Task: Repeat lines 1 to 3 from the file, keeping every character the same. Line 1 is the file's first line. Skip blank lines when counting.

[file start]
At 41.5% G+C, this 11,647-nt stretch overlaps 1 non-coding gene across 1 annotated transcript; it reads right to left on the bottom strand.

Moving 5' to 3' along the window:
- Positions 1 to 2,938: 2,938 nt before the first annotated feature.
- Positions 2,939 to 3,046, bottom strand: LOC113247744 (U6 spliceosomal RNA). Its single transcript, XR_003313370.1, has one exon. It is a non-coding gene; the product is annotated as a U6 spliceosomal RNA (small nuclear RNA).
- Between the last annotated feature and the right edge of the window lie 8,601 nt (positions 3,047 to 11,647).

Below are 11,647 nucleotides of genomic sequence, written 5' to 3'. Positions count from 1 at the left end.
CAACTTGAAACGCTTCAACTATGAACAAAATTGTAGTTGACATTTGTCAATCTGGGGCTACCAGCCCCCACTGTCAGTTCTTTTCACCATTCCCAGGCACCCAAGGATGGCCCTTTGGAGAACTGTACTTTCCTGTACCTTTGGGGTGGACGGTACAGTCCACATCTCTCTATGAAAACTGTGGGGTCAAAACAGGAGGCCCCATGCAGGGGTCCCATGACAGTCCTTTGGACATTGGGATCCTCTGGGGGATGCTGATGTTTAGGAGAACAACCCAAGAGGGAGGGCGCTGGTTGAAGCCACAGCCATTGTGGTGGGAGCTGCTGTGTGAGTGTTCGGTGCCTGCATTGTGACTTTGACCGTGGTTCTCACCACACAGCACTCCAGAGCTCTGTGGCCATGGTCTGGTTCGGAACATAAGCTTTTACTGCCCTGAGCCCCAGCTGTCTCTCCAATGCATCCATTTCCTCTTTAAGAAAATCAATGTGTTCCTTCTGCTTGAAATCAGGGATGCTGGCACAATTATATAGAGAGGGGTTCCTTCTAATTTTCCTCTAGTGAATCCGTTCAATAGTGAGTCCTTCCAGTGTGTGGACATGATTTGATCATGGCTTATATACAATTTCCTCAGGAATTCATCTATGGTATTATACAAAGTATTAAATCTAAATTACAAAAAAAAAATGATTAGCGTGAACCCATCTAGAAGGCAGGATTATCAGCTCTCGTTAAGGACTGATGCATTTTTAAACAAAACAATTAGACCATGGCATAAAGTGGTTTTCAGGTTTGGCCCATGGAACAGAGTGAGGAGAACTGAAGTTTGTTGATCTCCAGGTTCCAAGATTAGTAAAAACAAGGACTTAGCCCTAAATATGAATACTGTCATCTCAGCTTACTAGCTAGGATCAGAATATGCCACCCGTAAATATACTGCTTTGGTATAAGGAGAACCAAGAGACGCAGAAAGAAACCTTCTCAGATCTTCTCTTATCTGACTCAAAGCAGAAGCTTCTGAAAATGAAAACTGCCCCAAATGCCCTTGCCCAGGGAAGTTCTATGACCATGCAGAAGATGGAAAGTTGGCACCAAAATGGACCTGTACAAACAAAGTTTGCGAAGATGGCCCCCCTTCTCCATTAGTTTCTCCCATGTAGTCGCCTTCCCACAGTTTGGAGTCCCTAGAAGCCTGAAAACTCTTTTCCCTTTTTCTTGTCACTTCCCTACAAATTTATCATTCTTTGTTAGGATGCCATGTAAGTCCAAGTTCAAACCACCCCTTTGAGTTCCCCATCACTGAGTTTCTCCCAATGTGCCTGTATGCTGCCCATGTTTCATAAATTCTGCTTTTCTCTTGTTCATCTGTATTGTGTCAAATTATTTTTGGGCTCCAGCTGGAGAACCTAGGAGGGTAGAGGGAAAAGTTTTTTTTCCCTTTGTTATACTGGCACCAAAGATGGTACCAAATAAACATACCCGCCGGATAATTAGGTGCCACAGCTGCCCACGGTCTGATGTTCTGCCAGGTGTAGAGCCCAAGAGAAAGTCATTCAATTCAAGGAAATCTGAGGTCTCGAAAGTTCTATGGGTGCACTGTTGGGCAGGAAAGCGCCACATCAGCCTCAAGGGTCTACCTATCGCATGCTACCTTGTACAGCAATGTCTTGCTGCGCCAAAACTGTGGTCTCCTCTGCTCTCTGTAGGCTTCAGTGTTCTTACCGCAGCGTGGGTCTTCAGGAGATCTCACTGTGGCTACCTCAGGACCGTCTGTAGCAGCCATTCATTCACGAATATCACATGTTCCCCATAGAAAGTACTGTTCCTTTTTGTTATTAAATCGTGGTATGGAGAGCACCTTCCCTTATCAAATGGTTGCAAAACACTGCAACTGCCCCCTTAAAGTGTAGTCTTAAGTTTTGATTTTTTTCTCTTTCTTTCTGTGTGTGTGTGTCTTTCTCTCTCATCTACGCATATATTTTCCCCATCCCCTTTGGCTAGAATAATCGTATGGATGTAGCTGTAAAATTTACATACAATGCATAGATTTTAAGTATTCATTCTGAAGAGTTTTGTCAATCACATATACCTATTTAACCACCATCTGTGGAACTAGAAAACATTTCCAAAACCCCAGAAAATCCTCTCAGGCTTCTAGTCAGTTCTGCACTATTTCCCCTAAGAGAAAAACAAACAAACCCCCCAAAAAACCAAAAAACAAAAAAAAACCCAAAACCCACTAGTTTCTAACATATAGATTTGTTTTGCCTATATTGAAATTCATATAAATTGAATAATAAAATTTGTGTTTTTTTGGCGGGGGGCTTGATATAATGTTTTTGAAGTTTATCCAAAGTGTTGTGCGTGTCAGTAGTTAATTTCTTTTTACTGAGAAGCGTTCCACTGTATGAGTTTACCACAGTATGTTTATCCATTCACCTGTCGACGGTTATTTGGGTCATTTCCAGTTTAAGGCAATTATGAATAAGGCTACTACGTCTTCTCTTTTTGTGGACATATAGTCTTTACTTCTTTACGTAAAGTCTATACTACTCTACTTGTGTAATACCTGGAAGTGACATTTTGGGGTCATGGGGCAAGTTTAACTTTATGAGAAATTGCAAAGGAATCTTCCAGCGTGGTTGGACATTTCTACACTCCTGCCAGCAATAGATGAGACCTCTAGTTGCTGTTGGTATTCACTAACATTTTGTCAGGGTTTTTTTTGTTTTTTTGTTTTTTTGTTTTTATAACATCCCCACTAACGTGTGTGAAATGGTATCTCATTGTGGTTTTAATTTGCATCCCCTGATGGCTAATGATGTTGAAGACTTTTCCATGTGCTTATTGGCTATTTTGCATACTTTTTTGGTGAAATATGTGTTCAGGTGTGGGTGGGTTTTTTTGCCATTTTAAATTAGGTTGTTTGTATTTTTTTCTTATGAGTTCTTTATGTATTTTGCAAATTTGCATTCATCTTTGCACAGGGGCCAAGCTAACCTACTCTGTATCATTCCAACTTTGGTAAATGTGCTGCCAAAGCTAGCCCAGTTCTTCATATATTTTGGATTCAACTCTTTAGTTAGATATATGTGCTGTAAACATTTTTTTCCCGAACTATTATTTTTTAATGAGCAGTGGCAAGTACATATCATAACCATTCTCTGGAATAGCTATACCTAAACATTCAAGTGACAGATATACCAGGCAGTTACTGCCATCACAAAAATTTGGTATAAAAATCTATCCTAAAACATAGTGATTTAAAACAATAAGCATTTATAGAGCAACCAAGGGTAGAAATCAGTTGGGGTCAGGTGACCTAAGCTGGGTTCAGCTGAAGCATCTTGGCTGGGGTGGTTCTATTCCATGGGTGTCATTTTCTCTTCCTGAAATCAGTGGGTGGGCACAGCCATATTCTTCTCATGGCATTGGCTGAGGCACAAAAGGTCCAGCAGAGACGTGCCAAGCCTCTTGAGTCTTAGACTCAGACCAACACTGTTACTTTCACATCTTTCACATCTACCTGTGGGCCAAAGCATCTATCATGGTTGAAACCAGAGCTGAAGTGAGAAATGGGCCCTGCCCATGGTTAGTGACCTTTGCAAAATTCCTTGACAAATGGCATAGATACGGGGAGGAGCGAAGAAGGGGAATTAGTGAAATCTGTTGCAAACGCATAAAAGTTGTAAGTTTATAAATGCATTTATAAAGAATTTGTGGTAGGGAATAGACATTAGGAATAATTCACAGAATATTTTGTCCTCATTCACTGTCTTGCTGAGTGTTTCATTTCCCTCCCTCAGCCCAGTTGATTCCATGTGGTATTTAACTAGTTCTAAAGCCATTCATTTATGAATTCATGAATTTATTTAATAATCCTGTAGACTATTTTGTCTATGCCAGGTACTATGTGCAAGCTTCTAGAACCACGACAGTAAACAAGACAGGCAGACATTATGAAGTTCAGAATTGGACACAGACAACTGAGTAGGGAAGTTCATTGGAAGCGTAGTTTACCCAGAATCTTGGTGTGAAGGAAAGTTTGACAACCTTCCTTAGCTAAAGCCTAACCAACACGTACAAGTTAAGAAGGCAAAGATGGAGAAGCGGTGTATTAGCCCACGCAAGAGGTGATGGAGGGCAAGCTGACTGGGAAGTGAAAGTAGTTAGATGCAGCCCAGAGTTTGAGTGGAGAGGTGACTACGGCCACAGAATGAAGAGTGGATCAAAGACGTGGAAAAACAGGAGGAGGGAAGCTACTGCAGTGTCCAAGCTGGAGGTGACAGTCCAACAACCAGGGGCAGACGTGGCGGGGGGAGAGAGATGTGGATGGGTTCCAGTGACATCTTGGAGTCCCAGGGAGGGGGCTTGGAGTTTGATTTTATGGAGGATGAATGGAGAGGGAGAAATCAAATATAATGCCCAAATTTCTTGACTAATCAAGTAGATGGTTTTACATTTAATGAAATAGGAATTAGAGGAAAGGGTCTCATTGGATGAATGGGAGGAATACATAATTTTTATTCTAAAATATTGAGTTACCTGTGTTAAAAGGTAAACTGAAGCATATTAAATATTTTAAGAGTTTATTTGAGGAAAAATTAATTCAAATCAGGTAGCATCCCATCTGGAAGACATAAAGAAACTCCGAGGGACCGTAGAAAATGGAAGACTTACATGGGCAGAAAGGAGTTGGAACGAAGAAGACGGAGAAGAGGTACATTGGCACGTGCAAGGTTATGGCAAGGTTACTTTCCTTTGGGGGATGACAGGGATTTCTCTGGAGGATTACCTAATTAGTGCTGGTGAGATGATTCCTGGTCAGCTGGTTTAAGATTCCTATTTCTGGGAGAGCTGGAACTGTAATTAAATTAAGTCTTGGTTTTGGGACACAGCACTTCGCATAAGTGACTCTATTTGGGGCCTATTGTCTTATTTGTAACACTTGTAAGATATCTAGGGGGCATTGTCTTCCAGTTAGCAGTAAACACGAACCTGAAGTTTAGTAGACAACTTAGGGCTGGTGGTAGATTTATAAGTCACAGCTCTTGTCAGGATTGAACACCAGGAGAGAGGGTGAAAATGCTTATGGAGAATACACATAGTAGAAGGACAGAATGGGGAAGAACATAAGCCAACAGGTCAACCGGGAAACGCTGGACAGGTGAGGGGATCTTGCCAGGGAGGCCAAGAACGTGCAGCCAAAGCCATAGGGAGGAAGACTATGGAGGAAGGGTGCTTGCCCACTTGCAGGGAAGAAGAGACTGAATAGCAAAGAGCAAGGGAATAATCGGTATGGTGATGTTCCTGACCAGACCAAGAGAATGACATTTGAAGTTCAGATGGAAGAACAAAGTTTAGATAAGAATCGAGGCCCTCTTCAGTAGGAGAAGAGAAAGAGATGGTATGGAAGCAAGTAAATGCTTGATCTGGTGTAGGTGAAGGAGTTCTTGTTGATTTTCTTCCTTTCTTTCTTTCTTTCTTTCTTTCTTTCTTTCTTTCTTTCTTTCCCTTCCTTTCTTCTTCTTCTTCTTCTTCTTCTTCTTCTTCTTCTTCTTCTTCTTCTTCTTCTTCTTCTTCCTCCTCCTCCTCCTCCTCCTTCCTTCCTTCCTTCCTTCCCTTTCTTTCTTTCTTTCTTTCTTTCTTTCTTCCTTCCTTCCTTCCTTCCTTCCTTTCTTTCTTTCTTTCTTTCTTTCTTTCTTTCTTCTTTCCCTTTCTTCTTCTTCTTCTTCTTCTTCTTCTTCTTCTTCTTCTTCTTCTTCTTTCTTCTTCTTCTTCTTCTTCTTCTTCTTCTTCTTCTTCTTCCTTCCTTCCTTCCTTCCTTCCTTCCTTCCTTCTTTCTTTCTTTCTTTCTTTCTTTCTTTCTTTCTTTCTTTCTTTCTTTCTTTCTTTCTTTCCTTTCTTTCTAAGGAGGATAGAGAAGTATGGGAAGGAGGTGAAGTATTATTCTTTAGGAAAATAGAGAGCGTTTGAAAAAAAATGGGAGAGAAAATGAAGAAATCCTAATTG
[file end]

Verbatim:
At 41.5% G+C, this 11,647-nt stretch overlaps 1 non-coding gene across 1 annotated transcript; it reads right to left on the bottom strand.

Moving 5' to 3' along the window:
- Positions 1 to 2,938: 2,938 nt before the first annotated feature.